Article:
For validation of individual hits in A549 cells, the two best sgRNAs from the AVANA-4 library were cloned into pLentiCRISPR-V2 and lentivirus was produced from 239T cells as described above. A549 Cells were transduced and selected with 1 μg/μl Puromycin for 8 days and genome-editing was confirmed by deep sequencing and CRISPResso analysis. For validation in NHLF cells, sgRNAs were cloned into pXPR_004, which carries eGFP instead of Puromycin resistance gene. Following transduction, GFP+ NHLF cells were sorted by FACS. GFP+ cells were infected with influenza A virus for 16 h at MOI5 and stained for surface HA using anti-influenza A HA antibody (AB1074).

Rescue and over-expression of the KO genes

For the rescue experiment, A549 cells were transduced with pLentiCRISPR-V2 expressing a gene-specific sgRNA together with a XPR101_rescue plasmid expressing Flag-tagged codon-mutated version of the gene. Cells were selected with 1 μg/μl Puromycin and 10ug/ul Blasticidin for 8 days. Expression of the add-back gene was confirmed by Western Blot. To test if the genes of interest have redundant functions, A549 cells were transduced with different combinations of the gene-specific sgRNAs and codon-mutated versions of the genes. To test the effect of over-expressing the genes alone, A549 cells were transduced with the rescue plasmids in the absence of sgRNAs.

Flow cytometry

Cells were stained with antibodies in PBS + 1% BSA for 30 min on ice and fixed with 4% paraformaldehyde. For intracellular staining for Influenza A nucleoprotein (NP), cells were fixed and permeabilized using 0.1% Saponin (Sigma Aldrich) prior to antibody staining. Data were acquired on the BD Accuri (Bd Bioscience) and analyzed by FlowJo software (TreeStar).

Western blotting

To check for expression of WDR7, CCDC115, TMEM199, and CMTR1 expression in rescue experiments, 5 × 105 transduced cells were washed with ice-cold PBS and lysed in RIPA buffer (Thermofisher) supplemented with EDTA-free Protease inhibitor cocktail (Roche). Cell lysates were span at 12,000 rpm in a microcentrifuge for 10 min at 4 °C and denatured by heating at 95 °C in SDS loading buffer + DTT. Proteins were separated on a NuPAGE Novex 12% Tris-Glycine gel and transferred to a polyvinylidene difluoride membrane (Milipore). Immunoblotting was performed according to standard protocols using Rabbit Anti-Flag primary antibody and HRP-conjugated anti-rabbit secondary antibody.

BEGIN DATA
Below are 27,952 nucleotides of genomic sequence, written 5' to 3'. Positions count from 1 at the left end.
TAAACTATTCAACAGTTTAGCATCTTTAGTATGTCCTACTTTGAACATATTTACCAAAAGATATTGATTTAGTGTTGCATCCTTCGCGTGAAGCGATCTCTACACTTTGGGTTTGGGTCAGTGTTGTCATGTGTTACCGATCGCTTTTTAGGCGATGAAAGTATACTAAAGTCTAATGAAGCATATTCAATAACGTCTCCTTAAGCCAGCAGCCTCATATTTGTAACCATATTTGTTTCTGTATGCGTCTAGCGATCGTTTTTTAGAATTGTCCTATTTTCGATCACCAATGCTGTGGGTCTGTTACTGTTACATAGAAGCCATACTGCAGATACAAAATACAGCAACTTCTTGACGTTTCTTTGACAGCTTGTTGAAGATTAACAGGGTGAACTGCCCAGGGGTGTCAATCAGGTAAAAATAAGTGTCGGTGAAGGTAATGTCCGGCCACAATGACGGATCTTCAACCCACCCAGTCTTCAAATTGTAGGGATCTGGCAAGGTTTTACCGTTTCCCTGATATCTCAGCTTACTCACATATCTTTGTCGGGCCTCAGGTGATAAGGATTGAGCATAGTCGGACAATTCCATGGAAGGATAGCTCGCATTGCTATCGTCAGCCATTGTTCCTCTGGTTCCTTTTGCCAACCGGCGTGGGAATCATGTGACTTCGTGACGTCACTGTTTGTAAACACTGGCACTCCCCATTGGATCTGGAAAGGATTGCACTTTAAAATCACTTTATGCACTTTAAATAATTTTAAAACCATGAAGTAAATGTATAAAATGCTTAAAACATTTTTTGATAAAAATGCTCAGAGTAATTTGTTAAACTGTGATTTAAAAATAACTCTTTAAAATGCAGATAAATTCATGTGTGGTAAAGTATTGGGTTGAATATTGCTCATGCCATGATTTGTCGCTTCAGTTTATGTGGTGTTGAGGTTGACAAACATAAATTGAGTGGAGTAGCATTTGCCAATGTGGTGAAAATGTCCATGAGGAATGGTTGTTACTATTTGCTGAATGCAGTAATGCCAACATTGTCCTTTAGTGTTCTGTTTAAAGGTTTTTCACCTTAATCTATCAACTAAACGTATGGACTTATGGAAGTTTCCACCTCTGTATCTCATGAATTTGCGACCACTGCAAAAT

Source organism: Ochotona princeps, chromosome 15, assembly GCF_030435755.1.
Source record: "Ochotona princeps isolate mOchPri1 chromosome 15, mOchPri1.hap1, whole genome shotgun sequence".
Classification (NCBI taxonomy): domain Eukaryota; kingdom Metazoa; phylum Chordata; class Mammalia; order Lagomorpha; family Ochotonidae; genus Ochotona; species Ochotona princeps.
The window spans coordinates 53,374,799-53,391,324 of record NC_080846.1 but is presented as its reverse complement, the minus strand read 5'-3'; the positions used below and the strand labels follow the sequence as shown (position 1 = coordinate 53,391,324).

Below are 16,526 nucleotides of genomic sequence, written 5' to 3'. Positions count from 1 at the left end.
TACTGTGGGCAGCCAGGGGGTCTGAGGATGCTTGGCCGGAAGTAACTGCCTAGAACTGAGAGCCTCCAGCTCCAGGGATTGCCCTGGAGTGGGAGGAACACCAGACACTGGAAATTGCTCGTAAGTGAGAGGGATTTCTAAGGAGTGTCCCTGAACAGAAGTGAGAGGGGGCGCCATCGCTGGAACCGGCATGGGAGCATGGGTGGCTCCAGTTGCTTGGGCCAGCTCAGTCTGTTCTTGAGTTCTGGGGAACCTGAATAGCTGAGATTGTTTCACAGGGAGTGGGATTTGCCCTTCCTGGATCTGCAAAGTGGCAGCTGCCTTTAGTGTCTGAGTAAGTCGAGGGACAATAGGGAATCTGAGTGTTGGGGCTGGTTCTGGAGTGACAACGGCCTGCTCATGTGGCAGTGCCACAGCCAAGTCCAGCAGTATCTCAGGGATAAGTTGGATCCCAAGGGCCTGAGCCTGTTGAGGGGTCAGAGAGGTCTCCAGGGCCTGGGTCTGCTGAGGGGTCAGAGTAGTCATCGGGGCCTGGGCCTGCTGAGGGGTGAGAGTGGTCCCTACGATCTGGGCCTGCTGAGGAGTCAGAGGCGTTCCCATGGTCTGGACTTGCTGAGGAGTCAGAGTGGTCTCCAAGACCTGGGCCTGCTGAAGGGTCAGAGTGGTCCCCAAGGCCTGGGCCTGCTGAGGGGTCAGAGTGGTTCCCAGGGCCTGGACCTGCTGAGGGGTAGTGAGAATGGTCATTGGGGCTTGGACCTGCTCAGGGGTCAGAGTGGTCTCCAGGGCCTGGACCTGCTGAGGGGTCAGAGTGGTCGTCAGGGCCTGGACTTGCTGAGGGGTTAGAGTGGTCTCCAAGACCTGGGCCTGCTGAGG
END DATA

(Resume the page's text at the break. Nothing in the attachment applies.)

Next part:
To check for TFEB and Phospho-TFEB expression, cytoplasmic and nuclear proteins were extracted from 5 × 105 cells using the NE-PER Nuclear and Cytoplasmic Extraction reagents (Thermo Scientific) according to manufacturer protocol. Immunoblotting was performed according to standard protocols using anti-TFEB and anti-phospho-TFEB primary antibodies and HRP-conjugated anti-rabbit secondary antibody.

RNA-extraction and qPCR

Total RNA was extracted from 1 × 105 cells using the RNeasy Mini Kit (Qiagen) according to manufacturer’s protocol. First strand cDNA synthesis was performed using 500 ng of total RNA with the Superscript III First-strand Synthesis system with Oligo(dT) (Thermofisher). Quantitative qPCR was performed using the Q5 hot start high fidelity polymerase and SYBR green I Nucleic Acid Gel stain (Thermofisher) on the Roche 480 Light Cycler (Roche). Human GAPDH was used as reference normalization control and expression levels were quantified by the delta Ct method. Primer sequences are as follow:

Human IFN- β

F: 5′ – TGCTCTCCTGTTGTGCTTCT-3′

R:5′ – ATAGATGGTCAATGCGGCGT-3′

Influenza PR8 NP

F: 5′ – ATCGGAACTTCTGGAGGGGT-3′

R:5′ – CAGGACTTGTGAGCAACCGA-3′

Influenza PR8 NS1

F: 5′ – GTCTGGACATCGAGACAGCC-3′

R:5′ – GAGTCTCCAGCCGGTCAAAA-3′

Influenza A/New Caledonia/1999 HA

F: 5′ – TCACCCGCCTAACATAGGGA-3′

R:5′ – TGCAAAAGCATACCATGGCG-3′

Influenza A/California/2009 HA

F: 5′ – GGACACTAGTAGAGCCGGGA-3′

R:5′ – CAATCCTGTGGCCAGTCTCA-3′

Influenza A/Vietnam/2005 HA (H5N1)

F: 5′ – TGAGCGCAGCATGTTCCTAT-3′

R:5′ – GCCCGTTCACTTTGGGTCTA-3′

Human GAPDH

F: 5′ – GGGAGCCAAAAGGGTCATCA-3′

R:5′ – AGTGATGGCATGGACTGTGG-3′

RNA sequencing

Transcriptomic analysis was performed using the Smart-Seq2 protocol. Total RNA was extracted using the RNeasy Mini Kit (Qiagen). cDNA was synthesized from 1 ng of total RNA using the SuperScript III reverse transcription system, followed by PCR pre-amplification and quality check using high-sensitivity DNA Bioanalyzer chip (Agilent). 0.15 ng of pre-amplified cDNA was then used for the tagmentation reaction carried out with the Nextera XT DNA sample preparation kit (Illumina) and final PCR amplification. Amplified library was sequenced on a Nextseq 500 (Illumina). For data analysis, short sequencing reads were aligned using Bowtie and used as input in RSEM to quantify gene expression levels for all UCSC hg19 genes. Data were normalized and analyzed using the R software package DESeq2.